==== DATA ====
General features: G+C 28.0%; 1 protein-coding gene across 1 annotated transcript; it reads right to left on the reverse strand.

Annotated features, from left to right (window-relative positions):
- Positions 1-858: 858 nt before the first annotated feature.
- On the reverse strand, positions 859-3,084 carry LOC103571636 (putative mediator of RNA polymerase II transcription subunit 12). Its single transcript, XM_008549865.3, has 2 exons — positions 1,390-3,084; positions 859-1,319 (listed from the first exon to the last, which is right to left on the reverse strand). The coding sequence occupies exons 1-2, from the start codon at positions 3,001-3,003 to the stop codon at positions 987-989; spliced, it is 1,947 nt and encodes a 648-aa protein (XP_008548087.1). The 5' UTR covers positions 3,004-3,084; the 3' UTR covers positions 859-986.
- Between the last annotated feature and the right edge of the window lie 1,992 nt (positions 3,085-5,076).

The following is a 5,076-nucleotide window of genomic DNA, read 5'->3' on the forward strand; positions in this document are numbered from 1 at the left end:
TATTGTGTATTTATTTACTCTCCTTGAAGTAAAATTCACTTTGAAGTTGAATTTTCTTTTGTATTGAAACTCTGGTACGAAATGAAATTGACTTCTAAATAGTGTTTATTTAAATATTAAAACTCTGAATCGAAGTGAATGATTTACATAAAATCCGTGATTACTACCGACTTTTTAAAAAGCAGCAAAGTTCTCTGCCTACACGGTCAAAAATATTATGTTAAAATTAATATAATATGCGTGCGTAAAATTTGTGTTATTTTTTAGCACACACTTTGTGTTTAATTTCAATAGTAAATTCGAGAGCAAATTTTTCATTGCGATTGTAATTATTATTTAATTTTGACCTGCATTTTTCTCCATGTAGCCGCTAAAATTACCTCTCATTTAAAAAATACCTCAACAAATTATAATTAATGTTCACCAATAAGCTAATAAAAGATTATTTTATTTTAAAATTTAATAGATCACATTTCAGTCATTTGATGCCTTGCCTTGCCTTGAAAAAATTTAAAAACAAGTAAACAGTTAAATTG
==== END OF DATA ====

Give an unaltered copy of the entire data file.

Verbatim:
General features: G+C 28.0%; 1 protein-coding gene across 1 annotated transcript; it reads right to left on the reverse strand.

Annotated features, from left to right (window-relative positions):
- Positions 1-858: 858 nt before the first annotated feature.
- On the reverse strand, positions 859-3,084 carry LOC103571636 (putative mediator of RNA polymerase II transcription subunit 12). Its single transcript, XM_008549865.3, has 2 exons — positions 1,390-3,084; positions 859-1,319 (listed from the first exon to the last, which is right to left on the reverse strand). The coding sequence occupies exons 1-2, from the start codon at positions 3,001-3,003 to the stop codon at positions 987-989; spliced, it is 1,947 nt and encodes a 648-aa protein (XP_008548087.1). The 5' UTR covers positions 3,004-3,084; the 3' UTR covers positions 859-986.
- Between the last annotated feature and the right edge of the window lie 1,992 nt (positions 3,085-5,076).

The following is a 5,076-nucleotide window of genomic DNA, read 5'->3' on the forward strand; positions in this document are numbered from 1 at the left end:
TATTGTGTATTTATTTACTCTCCTTGAAGTAAAATTCACTTTGAAGTTGAATTTTCTTTTGTATTGAAACTCTGGTACGAAATGAAATTGACTTCTAAATAGTGTTTATTTAAATATTAAAACTCTGAATCGAAGTGAATGATTTACATAAAATCCGTGATTACTACCGACTTTTTAAAAAGCAGCAAAGTTCTCTGCCTACACGGTCAAAAATATTATGTTAAAATTAATATAATATGCGTGCGTAAAATTTGTGTTATTTTTTAGCACACACTTTGTGTTTAATTTCAATAGTAAATTCGAGAGCAAATTTTTCATTGCGATTGTAATTATTATTTAATTTTGACCTGCATTTTTCTCCATGTAGCCGCTAAAATTACCTCTCATTTAAAAAATACCTCAACAAATTATAATTAATGTTCACCAATAAGCTAATAAAAGATTATTTTATTTTAAAATTTAATAGATCACATTTCAGTCATTTGATGCCTTGCCTTGCCTTGAAAAAATTTAAAAACAAGTAAACAGTTAAATTG